Ten essays originally presented at a 2007 UCLA conference on the Iranian foundations of the Talmudic tradition show how a wholly new approach to the context of the Bavli has taken shape in the current generation of the academic study of late antique Judaism. To one scholar goes all the credit for introducing into Talmudic studies a systematic reading of Pahlavi religion, law, history and literature, and that is Yeshiva University’s Talmud superstar, Yaakov Elman, who has brought Iranian Zoroastrian studies into the world of the Talmud. Indeed Elman has already brought on board the second generation in the tradition he has founded, in the erudite work of Shai Secunda and his Talmudic blog.
Elman’s work on the Iranian philology of rabbinic literature is to be compared to Saul Lieberman’s on the Greek foundation. But Greek was [End Page 178] a well-developed field when Lieberman joined in the work of comparison of the Greek and the Israelite worlds, while middle Persian was not. There was nothing fundamentally new in Greek in Jewish Palestine while Elman had to invent a field and make it work, and he has succeeded in doing just that. Rabbinics will never be the same.
The contents of the conference cover a variety of topics, not only Elman’s, but Elman permeates the papers and is a shadow behind every one of them. These are the papers: David Goodblatt, “A Generation of Talmudic Studies”; Yaakov Elman, “Toward an Intellectual History of Sasanian Law”; Geoffrey Herman, “Persia in Light of the Babylonian Talmud”; Richard Kalmin, “Talmudic Attitudes toward Dream Interpreters, Preliminary Thought on their Iranian Cultural Context”; Maria Macuch, “Allusions to Sasanian Law in the Babylonian Talmud”; Jason Sion Mokhtarian, “The Iranian Context of the Babylonian Talmud”; Shai Secunda, “Orality and the Composition of Babylonian Talmudic and Zoroastrian Legal Literature”; Shaul Shaked, “No Talking during a Meal—Zoroastrian Themes in the Babylonian Talmud”; Prods Oktor Sklaervo, “On the Terminology and Style of the Pahlavi Scholastic Literature”; and Yuhan Sohrab-Inshaw Vevaina, “Intertextuality and the Reading of Zoroastrian Interpretive Literature.”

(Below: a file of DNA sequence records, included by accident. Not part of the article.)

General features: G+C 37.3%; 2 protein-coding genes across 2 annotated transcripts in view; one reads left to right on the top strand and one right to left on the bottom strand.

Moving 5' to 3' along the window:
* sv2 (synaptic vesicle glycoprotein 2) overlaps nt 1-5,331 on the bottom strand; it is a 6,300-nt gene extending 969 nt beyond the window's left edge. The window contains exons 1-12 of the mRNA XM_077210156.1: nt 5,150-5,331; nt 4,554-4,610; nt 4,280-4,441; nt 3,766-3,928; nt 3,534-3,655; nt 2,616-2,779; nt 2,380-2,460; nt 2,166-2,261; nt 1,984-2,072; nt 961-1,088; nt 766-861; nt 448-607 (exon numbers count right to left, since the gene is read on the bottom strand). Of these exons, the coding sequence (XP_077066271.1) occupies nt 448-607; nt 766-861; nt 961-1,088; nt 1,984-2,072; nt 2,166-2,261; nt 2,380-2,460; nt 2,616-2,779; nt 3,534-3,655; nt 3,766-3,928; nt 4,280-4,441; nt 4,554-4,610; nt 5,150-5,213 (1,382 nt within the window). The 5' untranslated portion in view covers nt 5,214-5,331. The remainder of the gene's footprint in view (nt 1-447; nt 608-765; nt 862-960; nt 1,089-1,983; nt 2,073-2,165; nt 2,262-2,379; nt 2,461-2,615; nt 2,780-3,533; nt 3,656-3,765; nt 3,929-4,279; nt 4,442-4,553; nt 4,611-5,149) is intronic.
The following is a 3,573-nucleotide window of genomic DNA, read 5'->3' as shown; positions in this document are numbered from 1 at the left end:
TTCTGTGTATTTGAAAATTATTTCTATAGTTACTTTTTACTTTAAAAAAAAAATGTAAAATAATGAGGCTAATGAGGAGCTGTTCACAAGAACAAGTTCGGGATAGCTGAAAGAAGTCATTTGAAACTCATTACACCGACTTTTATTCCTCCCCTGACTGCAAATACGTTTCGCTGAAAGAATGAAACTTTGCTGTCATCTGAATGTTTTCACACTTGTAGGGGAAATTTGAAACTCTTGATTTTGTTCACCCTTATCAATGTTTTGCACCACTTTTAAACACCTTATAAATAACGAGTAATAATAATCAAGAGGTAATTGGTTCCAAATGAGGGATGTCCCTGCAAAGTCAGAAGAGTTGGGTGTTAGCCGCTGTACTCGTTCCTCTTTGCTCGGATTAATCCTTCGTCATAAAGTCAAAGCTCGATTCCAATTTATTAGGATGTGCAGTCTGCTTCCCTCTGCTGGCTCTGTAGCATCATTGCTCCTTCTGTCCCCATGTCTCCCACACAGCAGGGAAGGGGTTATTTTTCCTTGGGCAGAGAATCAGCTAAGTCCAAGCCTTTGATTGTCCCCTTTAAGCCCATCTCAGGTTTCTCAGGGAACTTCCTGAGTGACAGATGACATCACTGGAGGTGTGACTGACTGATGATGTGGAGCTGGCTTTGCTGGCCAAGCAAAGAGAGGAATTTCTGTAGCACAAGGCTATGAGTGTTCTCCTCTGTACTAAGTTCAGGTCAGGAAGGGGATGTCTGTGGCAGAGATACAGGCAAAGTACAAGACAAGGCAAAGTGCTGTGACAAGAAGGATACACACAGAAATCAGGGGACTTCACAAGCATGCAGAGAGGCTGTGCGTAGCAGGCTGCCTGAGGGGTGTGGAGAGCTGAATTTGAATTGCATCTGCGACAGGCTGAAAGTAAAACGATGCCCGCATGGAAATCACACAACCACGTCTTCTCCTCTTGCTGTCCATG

The papers are uneven—some are focused and others tend to run on—but all meet a high standard of erudition. The unevenness is in the lack of purpose, locus, and coherence, with some of the papers collecting a lot of uninterpreted information and some of them well focused and interesting. Certainly Goodblatt’s formidable essay on the state of the question shows what can be done, and several other papers reveal coherence and purpose. All show the nascent field for its freshness and its promise. At its origins the Iranian setting of the Talmud is focused on the philological and textual program of oriental studies. It will come of age when the work of history of religions defines its agenda.